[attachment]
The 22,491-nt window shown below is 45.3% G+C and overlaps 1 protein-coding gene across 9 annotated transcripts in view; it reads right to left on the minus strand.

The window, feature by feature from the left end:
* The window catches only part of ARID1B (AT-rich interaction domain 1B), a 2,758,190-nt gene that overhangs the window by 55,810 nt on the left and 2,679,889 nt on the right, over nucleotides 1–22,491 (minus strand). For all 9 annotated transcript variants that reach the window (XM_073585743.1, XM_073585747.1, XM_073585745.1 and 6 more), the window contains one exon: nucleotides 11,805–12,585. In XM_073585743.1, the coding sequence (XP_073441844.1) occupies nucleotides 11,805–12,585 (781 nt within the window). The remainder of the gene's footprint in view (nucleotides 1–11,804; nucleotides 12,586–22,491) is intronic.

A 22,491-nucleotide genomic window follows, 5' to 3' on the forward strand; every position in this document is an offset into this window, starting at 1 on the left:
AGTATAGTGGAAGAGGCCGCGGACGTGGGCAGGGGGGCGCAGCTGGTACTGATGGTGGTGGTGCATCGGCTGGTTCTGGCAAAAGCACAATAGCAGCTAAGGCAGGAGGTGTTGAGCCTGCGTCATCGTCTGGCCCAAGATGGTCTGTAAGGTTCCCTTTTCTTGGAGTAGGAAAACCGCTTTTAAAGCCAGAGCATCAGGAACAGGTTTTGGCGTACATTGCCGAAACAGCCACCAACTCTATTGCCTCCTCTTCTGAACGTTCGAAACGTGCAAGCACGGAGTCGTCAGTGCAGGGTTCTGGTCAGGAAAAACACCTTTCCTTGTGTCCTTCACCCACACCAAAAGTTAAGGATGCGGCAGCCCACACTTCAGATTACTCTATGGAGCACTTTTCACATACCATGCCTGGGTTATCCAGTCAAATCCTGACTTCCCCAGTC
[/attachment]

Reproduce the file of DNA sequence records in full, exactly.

The 22,491-nt window shown below is 45.3% G+C and overlaps 1 protein-coding gene across 9 annotated transcripts in view; it reads right to left on the minus strand.

The window, feature by feature from the left end:
* The window catches only part of ARID1B (AT-rich interaction domain 1B), a 2,758,190-nt gene that overhangs the window by 55,810 nt on the left and 2,679,889 nt on the right, over nucleotides 1–22,491 (minus strand). For all 9 annotated transcript variants that reach the window (XM_073585743.1, XM_073585747.1, XM_073585745.1 and 6 more), the window contains one exon: nucleotides 11,805–12,585. In XM_073585743.1, the coding sequence (XP_073441844.1) occupies nucleotides 11,805–12,585 (781 nt within the window). The remainder of the gene's footprint in view (nucleotides 1–11,804; nucleotides 12,586–22,491) is intronic.

A 22,491-nucleotide genomic window follows, 5' to 3' on the forward strand; every position in this document is an offset into this window, starting at 1 on the left:
AGTATAGTGGAAGAGGCCGCGGACGTGGGCAGGGGGGCGCAGCTGGTACTGATGGTGGTGGTGCATCGGCTGGTTCTGGCAAAAGCACAATAGCAGCTAAGGCAGGAGGTGTTGAGCCTGCGTCATCGTCTGGCCCAAGATGGTCTGTAAGGTTCCCTTTTCTTGGAGTAGGAAAACCGCTTTTAAAGCCAGAGCATCAGGAACAGGTTTTGGCGTACATTGCCGAAACAGCCACCAACTCTATTGCCTCCTCTTCTGAACGTTCGAAACGTGCAAGCACGGAGTCGTCAGTGCAGGGTTCTGGTCAGGAAAAACACCTTTCCTTGTGTCCTTCACCCACACCAAAAGTTAAGGATGCGGCAGCCCACACTTCAGATTACTCTATGGAGCACTTTTCACATACCATGCCTGGGTTATCCAGTCAAATCCTGACTTCCCCAGTC